November 8, 2016
TSG IntelBrief: The Biggest Challenge Awaiting the Next President
As the highly divisive U.S. presidential campaign comes to a close, the divisions in U.S. politics are paralleled by divisions on the international level related to persistent global security challenges. The complex domestic challenges facing U.S. lawmakers require a level of sincere cooperation and compromise that has been resoundingly absent in the current political atmosphere. Similarly, international security crises such as the conflicts in Syria, Iraq, Yemen, Afghanistan, Ukraine, and Somalia—just to name a few—are intensely complicated global challenges that require an even larger scale of cooperation and compromise to address. Unfortunately, the dysfunction seen in the U.S. in terms of effective responses to multi-causal, long-term social, economic and political challenges is mirrored and amplified in international bodies such as the UN and the EU.
The result of this dysfunction is the paralysis of international problem solving, which in turn results in the worsening of international security issues. The well-established methods of international conflict resolution have fractured in a similar manner as the breakdown in methods for bipartisan cooperation around U.S. domestic issues. The denigration of compromise-based organizations like the U.S. Congress or the UN Security Council—amplified for political or parochial purposes—results in a cascading cycle of diminishing support and disappointing results. While the cynicism surrounding comprehensive conflict resolution is not the cause of crises such as the conflict in Syria, it has made such conflicts appear unresolvable and compounded the levels of misery and destruction. Widespread disillusionment with international institutions naturally undermines the effectiveness of bodies such as the UN, which fundamentally require a baseline level of trust and dialogue in order to engage in meaningful cooperation and compromise.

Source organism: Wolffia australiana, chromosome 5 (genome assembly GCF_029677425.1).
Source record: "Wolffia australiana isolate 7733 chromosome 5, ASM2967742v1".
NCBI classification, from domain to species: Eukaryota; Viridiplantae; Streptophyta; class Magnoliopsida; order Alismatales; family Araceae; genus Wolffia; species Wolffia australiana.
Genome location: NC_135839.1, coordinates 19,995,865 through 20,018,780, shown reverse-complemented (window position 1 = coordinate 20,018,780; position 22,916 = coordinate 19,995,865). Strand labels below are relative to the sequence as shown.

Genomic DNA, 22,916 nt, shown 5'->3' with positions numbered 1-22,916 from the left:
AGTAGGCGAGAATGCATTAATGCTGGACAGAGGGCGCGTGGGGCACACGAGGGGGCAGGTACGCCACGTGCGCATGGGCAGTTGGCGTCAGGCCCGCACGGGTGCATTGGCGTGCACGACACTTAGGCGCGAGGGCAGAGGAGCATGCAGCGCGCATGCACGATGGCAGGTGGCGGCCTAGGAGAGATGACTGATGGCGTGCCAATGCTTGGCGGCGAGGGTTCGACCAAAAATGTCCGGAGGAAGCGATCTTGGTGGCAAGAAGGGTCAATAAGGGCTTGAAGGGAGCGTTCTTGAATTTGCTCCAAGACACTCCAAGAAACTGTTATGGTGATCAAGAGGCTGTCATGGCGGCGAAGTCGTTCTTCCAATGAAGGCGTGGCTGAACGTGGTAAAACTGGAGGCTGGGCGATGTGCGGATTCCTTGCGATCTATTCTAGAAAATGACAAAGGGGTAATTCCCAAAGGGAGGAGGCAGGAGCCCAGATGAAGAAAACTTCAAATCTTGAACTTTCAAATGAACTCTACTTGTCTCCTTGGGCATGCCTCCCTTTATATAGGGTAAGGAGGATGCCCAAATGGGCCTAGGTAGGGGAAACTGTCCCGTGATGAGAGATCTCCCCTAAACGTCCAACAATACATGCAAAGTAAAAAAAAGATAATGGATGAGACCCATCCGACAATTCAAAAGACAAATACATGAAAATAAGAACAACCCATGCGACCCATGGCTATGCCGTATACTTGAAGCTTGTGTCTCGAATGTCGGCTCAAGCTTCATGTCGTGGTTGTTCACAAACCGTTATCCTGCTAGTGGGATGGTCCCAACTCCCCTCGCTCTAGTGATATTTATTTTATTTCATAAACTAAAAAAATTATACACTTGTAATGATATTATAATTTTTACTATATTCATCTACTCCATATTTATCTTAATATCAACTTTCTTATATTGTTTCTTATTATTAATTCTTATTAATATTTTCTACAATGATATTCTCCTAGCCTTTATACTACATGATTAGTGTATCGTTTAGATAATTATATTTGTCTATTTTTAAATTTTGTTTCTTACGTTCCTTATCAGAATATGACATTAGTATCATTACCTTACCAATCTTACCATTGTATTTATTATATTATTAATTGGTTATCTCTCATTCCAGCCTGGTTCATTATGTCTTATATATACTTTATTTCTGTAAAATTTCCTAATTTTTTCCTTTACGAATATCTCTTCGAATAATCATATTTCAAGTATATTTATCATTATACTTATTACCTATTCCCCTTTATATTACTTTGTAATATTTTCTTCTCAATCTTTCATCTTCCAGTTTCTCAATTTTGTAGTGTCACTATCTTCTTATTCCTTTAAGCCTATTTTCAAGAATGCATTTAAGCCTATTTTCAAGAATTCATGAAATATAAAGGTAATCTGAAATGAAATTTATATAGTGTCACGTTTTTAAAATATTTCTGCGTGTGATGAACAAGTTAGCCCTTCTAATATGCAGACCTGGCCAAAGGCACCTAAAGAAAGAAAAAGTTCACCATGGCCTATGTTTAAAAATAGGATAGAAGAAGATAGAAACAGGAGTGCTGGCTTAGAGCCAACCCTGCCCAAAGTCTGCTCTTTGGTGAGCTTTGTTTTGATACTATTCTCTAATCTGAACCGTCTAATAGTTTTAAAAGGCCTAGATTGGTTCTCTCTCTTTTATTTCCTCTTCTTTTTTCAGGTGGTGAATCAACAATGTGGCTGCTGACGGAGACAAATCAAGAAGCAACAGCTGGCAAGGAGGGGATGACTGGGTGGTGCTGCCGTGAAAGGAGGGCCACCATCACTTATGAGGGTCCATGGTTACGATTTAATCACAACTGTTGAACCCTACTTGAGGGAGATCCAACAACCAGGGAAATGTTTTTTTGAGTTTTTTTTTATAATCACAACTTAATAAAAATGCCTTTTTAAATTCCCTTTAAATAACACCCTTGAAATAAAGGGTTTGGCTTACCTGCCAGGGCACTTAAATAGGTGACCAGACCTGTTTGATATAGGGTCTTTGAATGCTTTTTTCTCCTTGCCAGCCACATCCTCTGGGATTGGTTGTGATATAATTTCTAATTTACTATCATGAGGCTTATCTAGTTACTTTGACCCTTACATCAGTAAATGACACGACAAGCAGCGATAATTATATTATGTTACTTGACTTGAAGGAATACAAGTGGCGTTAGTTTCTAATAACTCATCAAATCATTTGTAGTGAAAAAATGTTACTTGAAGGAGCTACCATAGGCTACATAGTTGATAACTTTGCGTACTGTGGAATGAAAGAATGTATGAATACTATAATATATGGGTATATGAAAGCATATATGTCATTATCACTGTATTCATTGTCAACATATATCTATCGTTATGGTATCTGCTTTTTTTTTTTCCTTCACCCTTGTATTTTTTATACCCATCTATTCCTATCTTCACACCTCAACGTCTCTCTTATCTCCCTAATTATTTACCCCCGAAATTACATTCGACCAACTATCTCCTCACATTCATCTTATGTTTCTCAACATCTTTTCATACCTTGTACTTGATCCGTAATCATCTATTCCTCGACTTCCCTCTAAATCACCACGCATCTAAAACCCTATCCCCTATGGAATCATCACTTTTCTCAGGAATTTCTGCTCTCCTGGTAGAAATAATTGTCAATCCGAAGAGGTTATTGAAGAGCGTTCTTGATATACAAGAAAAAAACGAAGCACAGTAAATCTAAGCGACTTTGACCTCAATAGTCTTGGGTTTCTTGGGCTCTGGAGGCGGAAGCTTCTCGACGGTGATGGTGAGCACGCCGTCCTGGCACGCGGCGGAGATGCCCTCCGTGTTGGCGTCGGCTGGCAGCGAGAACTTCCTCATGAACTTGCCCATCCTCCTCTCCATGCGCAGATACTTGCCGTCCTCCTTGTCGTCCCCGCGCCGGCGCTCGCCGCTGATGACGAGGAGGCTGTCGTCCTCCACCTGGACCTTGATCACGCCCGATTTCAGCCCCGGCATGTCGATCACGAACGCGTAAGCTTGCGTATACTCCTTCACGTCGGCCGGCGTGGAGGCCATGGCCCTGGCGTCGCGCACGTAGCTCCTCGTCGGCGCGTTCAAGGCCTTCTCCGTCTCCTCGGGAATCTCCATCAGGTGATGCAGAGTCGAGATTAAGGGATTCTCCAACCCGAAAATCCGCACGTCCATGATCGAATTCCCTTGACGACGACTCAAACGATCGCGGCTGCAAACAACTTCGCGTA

The deeply fractured state of U.S. politics—which has increasingly devolved into an ‘us versus them’ scenario—makes comprehensive approaches to confront issues such as terrorism, police-community relations, healthcare, and many other challenges nearly impossible to achieve. Again, the inability—and at times complete unwillingness—to engage in effective domestic political partnerships is mirrored at the international level. Regional and national self-interests have always played a significant role in conflict resolution; but the present level of disdain for compromise and sustained cooperation is higher than it has been in the past 25 years.
Though the U.S. presidential election is drawing to a close, the complex domestic challenges facing U.S. policymakers are far from resolved. Meaningfully addressing these challenges will necessarily require a level of cooperation and compromise that appears to be little more than a pipe dream in the current political environment. As each candidate enters Election Day with the hope of being elected the next President of the United States, the winner will have their work cut out for them if they hope to bridge the massive divisions required to achieve near and long-term objectives—both in the domestic and international arena.
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